Oliver Velez remembers how he felt as a child when he placed second or third in a race, or when his team lost a baseball game. "I felt a great degree of shame at not winning. And I'm still very aware of always wanting to win. But I think that as an adult, I've used that pride and competitive instinct in a positive way."
At age 33, Velez is the president of Pristine Capital Management (http://www.pristine.com), one of the world's top resources for analysis of financial markets. Pristine has over 10,000 subscribers in 48 countries worldwide and has been rated the industry's number one resource for active stock market players by Money as well as Barron's. Velez gives seminars all over the world that focus on teaching people how to play the market intelligently—he's the world's largest seminar giver in the area of active stock market play.
In addition, Velez has a wife and two small children he calls "the best investment I ever made, with the sweetest dividends." And he's a car collector, author, and movie buff—marks of a man who has earned some money and time to spend as he chooses.
Velez's successes with his company and in his life in general have come about because of a few key strengths. He's seized his opportunities without undue fear, learned to use the tools of the investment business, and spotted vital trends in his industry. Plus, he's kept the competitive spirit and desire to win that he found in his youth, and they've served him well.
Velez had spent three years at Hunter College in New York—and made a few market trades on his own—when he came across a chance he couldn't refuse. A large entertainment firm offered him a full-time accounting position with some market responsibilities. He decided to accept the offer, then continued to play the markets as an individual as well as fulfilling his job responsibilities for a few more years.
That led to another opportunity he calls "a life-changing experience." He was assigned to co-manage a $40 million hedge fund for his New York firm. For the next two and a half years, he performed exceptionally well, sometimes making more money for his firm in one day than he earned per year in salary. Soon, he says, "the light bulb went on:This was something I could do for myself."
There was one problem with the idea of trading on his own—a lack of money. But with his impressive on-the-job success, Velez easily overcame the obstacle. A few friends invested in him, and he soon had a mini-fund to trade. For six years now, he's been trading professionally. From that experience grew the services he offers through Pristine today.
Using the Right Tools:"We Fell in Love With MetaStock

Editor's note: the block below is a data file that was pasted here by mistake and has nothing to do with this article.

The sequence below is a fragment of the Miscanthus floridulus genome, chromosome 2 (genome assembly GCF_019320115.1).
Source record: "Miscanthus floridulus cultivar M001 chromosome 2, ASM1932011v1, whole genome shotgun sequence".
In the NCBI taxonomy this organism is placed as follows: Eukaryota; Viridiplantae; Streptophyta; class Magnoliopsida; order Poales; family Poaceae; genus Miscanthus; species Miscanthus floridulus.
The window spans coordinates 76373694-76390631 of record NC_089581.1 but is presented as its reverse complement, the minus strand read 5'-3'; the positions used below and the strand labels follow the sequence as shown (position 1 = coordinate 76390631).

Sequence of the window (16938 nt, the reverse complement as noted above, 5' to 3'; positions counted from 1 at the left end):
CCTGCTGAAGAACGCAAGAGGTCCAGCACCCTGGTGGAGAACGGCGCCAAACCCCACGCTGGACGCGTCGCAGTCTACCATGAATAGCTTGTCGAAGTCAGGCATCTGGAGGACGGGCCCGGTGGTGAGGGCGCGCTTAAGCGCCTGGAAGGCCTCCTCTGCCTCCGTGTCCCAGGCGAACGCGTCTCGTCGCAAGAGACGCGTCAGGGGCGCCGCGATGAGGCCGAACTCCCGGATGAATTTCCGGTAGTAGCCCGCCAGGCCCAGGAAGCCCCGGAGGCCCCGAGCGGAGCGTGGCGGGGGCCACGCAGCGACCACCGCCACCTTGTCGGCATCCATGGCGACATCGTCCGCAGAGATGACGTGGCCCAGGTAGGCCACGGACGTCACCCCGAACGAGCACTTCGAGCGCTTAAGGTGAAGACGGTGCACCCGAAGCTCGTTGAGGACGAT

During his early years doing accounting and investment work for the entertainment business, Velez met his current business partner, Greg Capra. "We had just started looking at technical approaches to the markets when, one day, Greg excitedly invited me to his house," Velez remembers. "He had a computer program to show me, one he'd seen at Dr. Alexander Elder's weekly investment group.
The program was MetaStock®, a charting and analysis program for all types of securities from the Salt Lake City software firm Equis International Even in the early version they were looking at ten years ago, MetaStock allowed Capra and Velez to look at visual representations of price data with surprising ease and clarity, and to quickly analyze them with mathematical indicators and other tools.
From that moment," Velez says, "We fell in love with the product. We've used MetaStock for virtually every single form of analysis we've done to this very day. We come up with all of our services, all of our stock picks using MetaStock.
Velez regularly uses The Explorer, a MetaStock tool designed to filter, sort, and rank securities from a database, to help him pick winners. "I program The Explorer with my own specific criteria," he says. "It takes a large universe of securities, which would be impossible to follow manually, and narrows it down to a controllable number. At that point I can construct a template using MetaStock's invaluable bank of built-in line studies and indicators, then apply that template to each chart as I look at it individually. This is very easy to do in MetaStock and very important to us at Pristine. I'm definitely big on keeping the feel I have for the markets and applying my individual knowledge to decide exactly when to buy and sell.
Can other programs do what MetaStock does for Velez? Yes, but according to him, they're "cumbersome and slow." Velez also says he thinks he'd be hard-pressed to find another company like Equis, the makers of MetaStock. He often recounts his first experience with the company's customer support department—"so I remember it very clearly," he laughs. "About eight years ago, I had my first copy of MetaStock and wanted to set up an exploration in The Explorer, but I really wasn't comfortable with the formula language and had some other problems. I called the support department late on a Friday afternoon and found an individual so bent on solving my problem that it became his problem. We were on the phone 45 minutes to an hour past Equis' closing time. This representative then assured me that if we couldn't get my exploration going within the next fifteen minutes, he would come in on Saturday morning to get it done. It was the most amazing thing!" From that point on, Velez says, he was completely sold on the program and the company that makes it.